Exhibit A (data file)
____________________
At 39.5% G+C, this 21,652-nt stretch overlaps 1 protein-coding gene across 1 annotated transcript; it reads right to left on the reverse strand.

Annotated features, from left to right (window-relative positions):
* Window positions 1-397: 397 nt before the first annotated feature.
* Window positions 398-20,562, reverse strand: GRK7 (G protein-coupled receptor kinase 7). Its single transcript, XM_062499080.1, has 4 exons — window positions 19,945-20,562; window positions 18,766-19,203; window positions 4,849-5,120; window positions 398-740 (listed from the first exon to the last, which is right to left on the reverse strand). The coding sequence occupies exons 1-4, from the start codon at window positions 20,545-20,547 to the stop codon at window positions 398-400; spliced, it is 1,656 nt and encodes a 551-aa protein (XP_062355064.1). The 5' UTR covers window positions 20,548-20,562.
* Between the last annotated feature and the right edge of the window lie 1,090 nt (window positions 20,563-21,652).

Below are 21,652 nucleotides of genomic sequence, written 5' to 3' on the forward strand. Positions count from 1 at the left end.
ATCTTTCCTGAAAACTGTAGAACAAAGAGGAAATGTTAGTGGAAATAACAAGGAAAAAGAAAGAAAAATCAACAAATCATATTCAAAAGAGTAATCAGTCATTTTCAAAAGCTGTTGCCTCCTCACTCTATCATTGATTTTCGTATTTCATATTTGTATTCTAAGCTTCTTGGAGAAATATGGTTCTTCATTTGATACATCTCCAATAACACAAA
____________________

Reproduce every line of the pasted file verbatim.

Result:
At 39.5% G+C, this 21,652-nt stretch overlaps 1 protein-coding gene across 1 annotated transcript; it reads right to left on the reverse strand.

Annotated features, from left to right (window-relative positions):
* Window positions 1-397: 397 nt before the first annotated feature.
* Window positions 398-20,562, reverse strand: GRK7 (G protein-coupled receptor kinase 7). Its single transcript, XM_062499080.1, has 4 exons — window positions 19,945-20,562; window positions 18,766-19,203; window positions 4,849-5,120; window positions 398-740 (listed from the first exon to the last, which is right to left on the reverse strand). The coding sequence occupies exons 1-4, from the start codon at window positions 20,545-20,547 to the stop codon at window positions 398-400; spliced, it is 1,656 nt and encodes a 551-aa protein (XP_062355064.1). The 5' UTR covers window positions 20,548-20,562.
* Between the last annotated feature and the right edge of the window lie 1,090 nt (window positions 20,563-21,652).

Below are 21,652 nucleotides of genomic sequence, written 5' to 3' on the forward strand. Positions count from 1 at the left end.
ATCTTTCCTGAAAACTGTAGAACAAAGAGGAAATGTTAGTGGAAATAACAAGGAAAAAGAAAGAAAAATCAACAAATCATATTCAAAAGAGTAATCAGTCATTTTCAAAAGCTGTTGCCTCCTCACTCTATCATTGATTTTCGTATTTCATATTTGTATTCTAAGCTTCTTGGAGAAATATGGTTCTTCATTTGATACATCTCCAATAACACAAA